New Digital Press in Ohio Will Keep Work In-house
When Paul Jones joined the Montgomery County (Ohio) Board of County Commissioners in Nov. 2021 as material services manager, the county’s Graphic Design, Printing & Mailing Services operation was outsourcing a lot of work. The former manager of Ashland University’s in-plant was determined to change that.
While meeting with the head county administrator, Michael Colbert, Jones brought up the outsourcing and asked Colbert for his views on it.
“I said, ‘You hired me to print. I’m a printer, not an outsourcer,’” Jones relates.
As a result of that conversation and the support of Central Services Director Kyle Kolopanis, the Dayton, Ohio-based in-plant is replacing its two aging Sharp printers with a new Ricoh Pro C9210 Graphic Arts Edition digital press. Jones expects the upgrade to bring a lot of work back in-house.
“The quality difference will bring more [customers] back,” he predicts.
The shop is also adding Quadient mail meters, package tracking software, and scanners to improve its mailing efficiency, and got approval to install new folding and inserting equipment so it can stop outsourcing those services. Jones is looking into a 60" wide-format printer/cutter as well.
“You can’t increase revenue if you don’t have the equipment to process the jobs in a timely manner,” he notes.
Graphic Design, Printing & Mailing Services is also awaiting permission to add a designer to its staff of 14.
Located in a 4,000-sq.-ft. space inside the county administration building, the in-plant serves a range of county offices: the Board of Elections, the sheriff’s department, Children’s Services, Veterans Affairs, and more, plus local townships and nonprofits. In addition to business cards, forms, and envelopes, it prints employee training materials, benefits packages, court documents, brochures, and even crime scene photos.
The new C9210 will greatly improve the quality of those items, Jones says, producing photo-quality images with 2,400x4,800-dpi resolution — a big step up from the “business color” of the Sharp printers. The C9210 can also utilize better, thicker stocks, he adds, and is a more “robust” machine.
“We’ll be able to handle the volume without having two machines,” Jones says. The shop currently prints about 190,000 impressions per month, color and monochrome, but Jones says volumes are on the rise as county employees return to their offices after two years of remote working. He has plans to reach out to local school districts, government agencies, and nonprofits for more work once the new equipment is in place.
The C9210 will include an in-line bookletmaker and GBC punch for coil binding. This will allow the county to stop outsourcing its coil binding.
The in-plant was put to the test last spring with a job that required staff to go above and beyond. The shop was tasked with printing about 365,000 voting precinct change notice postcards for the Board of Elections. The postcards had to be printed and in the mail seven days before the election, but approval didn’t come until the Friday before Easter.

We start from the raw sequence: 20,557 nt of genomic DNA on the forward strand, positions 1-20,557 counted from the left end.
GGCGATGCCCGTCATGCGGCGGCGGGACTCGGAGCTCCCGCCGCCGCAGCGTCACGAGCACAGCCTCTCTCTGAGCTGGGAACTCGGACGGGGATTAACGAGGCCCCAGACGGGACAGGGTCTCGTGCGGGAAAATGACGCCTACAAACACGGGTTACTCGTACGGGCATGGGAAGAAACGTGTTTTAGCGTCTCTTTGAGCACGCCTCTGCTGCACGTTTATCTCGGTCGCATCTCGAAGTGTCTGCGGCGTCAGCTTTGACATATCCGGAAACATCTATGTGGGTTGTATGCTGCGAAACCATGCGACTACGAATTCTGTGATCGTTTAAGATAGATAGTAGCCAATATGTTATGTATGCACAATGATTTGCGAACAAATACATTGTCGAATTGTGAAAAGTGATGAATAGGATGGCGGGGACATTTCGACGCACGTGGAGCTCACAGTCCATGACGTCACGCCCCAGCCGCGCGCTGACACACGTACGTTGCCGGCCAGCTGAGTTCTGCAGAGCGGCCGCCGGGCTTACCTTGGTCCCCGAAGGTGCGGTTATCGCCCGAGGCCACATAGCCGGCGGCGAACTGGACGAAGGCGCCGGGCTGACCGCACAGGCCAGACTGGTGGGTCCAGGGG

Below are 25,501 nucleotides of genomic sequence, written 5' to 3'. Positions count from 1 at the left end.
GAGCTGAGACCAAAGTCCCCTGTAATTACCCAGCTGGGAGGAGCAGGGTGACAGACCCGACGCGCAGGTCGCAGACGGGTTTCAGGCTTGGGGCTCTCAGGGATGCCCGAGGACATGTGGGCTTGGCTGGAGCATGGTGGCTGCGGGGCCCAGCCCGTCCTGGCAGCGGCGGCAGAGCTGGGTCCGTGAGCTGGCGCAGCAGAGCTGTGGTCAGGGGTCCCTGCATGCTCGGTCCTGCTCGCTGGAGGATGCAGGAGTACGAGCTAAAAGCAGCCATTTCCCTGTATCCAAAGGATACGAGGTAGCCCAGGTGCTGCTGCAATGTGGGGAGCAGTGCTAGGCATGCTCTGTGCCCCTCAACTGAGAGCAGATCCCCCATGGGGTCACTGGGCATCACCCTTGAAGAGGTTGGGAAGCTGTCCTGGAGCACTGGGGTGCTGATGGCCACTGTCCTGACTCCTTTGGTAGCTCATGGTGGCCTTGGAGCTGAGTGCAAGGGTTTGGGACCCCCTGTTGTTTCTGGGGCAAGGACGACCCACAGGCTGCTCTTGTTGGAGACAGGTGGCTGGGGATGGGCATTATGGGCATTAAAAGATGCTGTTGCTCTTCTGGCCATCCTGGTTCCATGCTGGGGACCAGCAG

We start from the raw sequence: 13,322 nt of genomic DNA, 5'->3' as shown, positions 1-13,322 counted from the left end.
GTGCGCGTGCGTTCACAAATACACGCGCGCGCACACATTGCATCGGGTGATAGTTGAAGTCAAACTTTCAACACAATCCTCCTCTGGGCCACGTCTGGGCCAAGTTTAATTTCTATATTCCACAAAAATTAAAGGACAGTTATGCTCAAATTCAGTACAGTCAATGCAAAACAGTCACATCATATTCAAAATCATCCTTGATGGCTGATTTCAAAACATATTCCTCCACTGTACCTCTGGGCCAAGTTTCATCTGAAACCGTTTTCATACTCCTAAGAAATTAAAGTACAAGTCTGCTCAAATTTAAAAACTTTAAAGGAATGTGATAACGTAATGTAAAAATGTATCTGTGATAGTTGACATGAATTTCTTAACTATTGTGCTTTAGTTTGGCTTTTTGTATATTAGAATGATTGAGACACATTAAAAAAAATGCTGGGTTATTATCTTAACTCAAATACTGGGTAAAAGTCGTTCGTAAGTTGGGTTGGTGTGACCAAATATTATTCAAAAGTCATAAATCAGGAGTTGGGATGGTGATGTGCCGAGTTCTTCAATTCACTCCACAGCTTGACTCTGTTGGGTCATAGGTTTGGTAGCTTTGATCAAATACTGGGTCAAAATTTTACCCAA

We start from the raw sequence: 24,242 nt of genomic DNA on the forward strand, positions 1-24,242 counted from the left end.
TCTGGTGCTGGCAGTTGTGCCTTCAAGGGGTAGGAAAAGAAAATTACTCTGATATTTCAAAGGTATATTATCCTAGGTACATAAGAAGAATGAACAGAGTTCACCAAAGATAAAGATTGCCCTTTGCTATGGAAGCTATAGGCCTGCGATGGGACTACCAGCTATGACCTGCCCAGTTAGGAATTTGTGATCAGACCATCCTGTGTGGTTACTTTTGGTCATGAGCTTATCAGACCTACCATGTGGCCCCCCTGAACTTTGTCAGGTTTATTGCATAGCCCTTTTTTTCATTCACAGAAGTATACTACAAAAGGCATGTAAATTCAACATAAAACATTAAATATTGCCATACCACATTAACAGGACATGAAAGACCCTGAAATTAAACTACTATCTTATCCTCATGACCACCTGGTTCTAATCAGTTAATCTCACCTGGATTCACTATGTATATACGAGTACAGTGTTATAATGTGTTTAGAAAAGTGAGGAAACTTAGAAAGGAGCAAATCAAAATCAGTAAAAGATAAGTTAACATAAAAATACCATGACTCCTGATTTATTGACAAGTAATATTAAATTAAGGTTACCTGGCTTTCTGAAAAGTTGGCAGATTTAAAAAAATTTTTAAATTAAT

“Three or four of us stayed all weekend and worked 12-16-hour days to get that all printed, sorted in mail trays with all the paperwork, and delivered to the post office by Monday,” says Jones. “It was really quite remarkable that people were willing to drop everything they had [planned] for the holiday weekend and do what needed to be done to satisfy our customers.”
He notes that, with approval coming two days before Easter, he couldn’t possibly have found a local printer willing to take on that job.
“It really proved the point for in-plants,” he says.
Jones and his team received a lot of praise from Montgomery County officials for their effort. The Board of Elections sent a letter of recommendation to county administration thanking the in-plant for its hard work.
“The dedication of the employees exceeded anything I’ve ever seen,” praises Jones. “We have a really dedicated team that gets the job done. Now we just need to give them the tools to do their job.”
Related story: Ohio In-plant Lauded for Extraordinary Effort
Bob has served as editor of In-plant Impressions since October of 1994. Prior to that he served for three years as managing editor of Printing Impressions, a commercial printing publication. Mr. Neubauer is very active in the U.S. in-plant industry. He attends all the major in-plant conferences and has visited nearly 170 in-plant operations around the world. He has given presentations to numerous in-plant groups in the U.S., Canada and Australia, including the Association of College and University Printers and the In-plant Printing and Mailing Association. He also coordinates the annual In-Print contest, co-sponsored by IPMA and In-plant Impressions.